Artistic Introspection: The Importance of Self-Introspection
I’d like to say that I’m back, that I apologize for being MIA for so long and that I’ll be updating the blog regularly again, but I don’t know if that’s the truth. I’ve been preoccupied with too many unimportant things lately, and I’m working on fixing that, but there’s no telling how well I’d do. But I am trying, so time will tell.
In the meantime, I have this working theory regarding the importance of understanding ourselves and self-introspection as a vital part of our creative development as artists.
Basically, there are two major aspects that goes into making art: the technical expertise in our chosen medium(s), and what we choose to express through our work. Only the latter is required in the beginning as a catalyst to starting an artistic life, but there’s an undeniable symbiotic relationship between ‘what we want to do’ and ‘how we do it’ from there on out. Without technical expertise, the art will never advance to a stage where it is recognizable as a piece of artwork, at least by common standards. However, I think there is another level beyond simply having the creativity and achieving a certain level of expertise in your medium; the level where you understand what you are making, why you are making it, and how you can reproduce more of it – not with the same physicality but the same meaning as an unifier.
It’s my opinion that too many artists get to the apex of their level of technical expertise, then spends way too much time attempting to perfect their technical knowledge, or worse, attempting to jump-start their creative battery by trying to find another creative outlet, instead of looking inwards to lead themselves to self-discovery. In the majority of books on art that I’ve read (although admittedly I haven’t read that many, despite being a voracious reader, because I try to preserve my objectivity in my creative process), the authors prefer to focus on the technical side of the equation, while barely brushing on the creative side, and the readers (especially artists who are in the formative stage of their creative lives) suffer as a result.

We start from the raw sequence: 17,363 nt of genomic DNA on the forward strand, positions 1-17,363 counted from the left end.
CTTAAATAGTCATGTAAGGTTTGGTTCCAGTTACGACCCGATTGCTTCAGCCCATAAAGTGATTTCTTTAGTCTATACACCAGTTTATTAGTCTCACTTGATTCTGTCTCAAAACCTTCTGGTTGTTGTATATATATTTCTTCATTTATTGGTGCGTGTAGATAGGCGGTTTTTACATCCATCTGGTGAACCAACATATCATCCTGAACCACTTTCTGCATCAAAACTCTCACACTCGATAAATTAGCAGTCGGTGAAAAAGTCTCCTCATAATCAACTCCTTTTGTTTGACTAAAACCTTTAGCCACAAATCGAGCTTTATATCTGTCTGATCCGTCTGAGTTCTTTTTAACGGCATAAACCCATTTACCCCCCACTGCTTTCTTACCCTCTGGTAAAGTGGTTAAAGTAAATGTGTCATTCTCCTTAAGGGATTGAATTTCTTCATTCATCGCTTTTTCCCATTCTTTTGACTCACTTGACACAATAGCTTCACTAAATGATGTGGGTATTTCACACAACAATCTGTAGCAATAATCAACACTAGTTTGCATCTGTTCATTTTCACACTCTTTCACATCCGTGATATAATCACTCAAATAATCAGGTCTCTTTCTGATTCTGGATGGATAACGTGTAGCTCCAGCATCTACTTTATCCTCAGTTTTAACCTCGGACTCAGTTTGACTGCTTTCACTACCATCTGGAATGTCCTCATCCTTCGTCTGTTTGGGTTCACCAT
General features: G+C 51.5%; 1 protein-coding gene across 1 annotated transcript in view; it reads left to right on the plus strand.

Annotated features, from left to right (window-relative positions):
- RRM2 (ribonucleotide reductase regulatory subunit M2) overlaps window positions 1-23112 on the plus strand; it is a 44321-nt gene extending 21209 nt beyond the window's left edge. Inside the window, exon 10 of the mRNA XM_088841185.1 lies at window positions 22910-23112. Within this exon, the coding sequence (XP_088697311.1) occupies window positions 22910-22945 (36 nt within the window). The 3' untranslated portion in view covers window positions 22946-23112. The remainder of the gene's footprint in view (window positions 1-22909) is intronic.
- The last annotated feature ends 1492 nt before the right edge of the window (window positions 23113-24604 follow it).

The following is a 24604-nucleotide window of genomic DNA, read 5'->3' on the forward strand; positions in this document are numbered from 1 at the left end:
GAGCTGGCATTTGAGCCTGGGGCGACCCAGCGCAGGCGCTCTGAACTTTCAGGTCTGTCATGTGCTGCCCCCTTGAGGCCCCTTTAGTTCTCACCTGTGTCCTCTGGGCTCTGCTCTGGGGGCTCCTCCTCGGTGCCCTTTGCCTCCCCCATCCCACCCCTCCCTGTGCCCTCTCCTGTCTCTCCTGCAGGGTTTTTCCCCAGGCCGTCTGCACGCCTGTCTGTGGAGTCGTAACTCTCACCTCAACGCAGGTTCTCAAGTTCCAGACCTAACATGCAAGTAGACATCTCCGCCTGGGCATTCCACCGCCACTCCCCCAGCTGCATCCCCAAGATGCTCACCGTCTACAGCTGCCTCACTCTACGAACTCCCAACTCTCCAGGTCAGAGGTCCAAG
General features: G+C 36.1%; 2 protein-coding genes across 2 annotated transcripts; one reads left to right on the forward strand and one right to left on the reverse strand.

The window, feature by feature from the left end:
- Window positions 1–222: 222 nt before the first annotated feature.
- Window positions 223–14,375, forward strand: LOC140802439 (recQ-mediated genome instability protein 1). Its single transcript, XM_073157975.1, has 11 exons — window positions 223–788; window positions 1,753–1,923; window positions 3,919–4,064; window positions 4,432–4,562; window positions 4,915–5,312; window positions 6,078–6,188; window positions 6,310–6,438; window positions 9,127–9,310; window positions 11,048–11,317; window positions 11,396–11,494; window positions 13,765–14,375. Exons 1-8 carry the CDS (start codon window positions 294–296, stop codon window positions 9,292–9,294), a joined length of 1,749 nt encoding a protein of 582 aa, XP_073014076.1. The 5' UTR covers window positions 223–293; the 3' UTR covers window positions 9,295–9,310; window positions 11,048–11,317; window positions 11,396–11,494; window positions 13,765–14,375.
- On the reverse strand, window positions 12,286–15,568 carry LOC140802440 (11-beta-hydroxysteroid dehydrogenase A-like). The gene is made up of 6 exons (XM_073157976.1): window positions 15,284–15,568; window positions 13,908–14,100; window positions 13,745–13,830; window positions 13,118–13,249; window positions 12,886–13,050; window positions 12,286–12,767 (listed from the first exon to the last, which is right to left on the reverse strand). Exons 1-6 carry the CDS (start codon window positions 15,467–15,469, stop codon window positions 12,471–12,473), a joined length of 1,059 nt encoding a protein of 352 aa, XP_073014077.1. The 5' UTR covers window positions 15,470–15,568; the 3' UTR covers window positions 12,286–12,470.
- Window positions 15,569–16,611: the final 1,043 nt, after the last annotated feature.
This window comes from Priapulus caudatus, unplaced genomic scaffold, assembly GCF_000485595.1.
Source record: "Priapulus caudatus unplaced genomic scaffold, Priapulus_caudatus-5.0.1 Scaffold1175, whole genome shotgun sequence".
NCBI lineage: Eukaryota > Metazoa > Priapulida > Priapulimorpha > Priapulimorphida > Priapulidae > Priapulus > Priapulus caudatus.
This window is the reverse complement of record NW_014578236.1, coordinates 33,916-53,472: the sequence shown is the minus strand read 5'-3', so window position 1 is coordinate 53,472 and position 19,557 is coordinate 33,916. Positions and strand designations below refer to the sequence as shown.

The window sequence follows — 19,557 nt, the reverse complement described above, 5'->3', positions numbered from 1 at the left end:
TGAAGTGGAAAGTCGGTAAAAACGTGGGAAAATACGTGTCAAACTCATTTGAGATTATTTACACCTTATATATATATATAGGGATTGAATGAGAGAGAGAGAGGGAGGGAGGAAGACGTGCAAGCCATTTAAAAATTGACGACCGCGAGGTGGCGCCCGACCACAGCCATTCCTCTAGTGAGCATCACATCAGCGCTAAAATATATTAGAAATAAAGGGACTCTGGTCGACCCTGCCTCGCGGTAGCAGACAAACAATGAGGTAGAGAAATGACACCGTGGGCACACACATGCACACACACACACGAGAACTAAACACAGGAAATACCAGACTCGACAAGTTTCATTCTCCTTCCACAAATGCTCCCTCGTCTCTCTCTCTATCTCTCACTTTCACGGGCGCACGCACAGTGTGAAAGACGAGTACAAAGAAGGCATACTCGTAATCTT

In my opinion, an artist can reach his/her artistic potential by going into a phase of deep introspection when they’ve reached their technical apex – my definition being the point at which when they don’t have to actively consider their medium when they have what they want to create in mind. At that point, if they find what fuels their creative drive, they can then expand on that greatly, both within and without their original medium, and getting artist’s block is much less of a possibility.
Let me know if any of it doesn’t make sense/there’s an argument against any points, as I’m not a psychologist nor an expert in art education. Everything I’ve said stems from observations of myself and other creatives.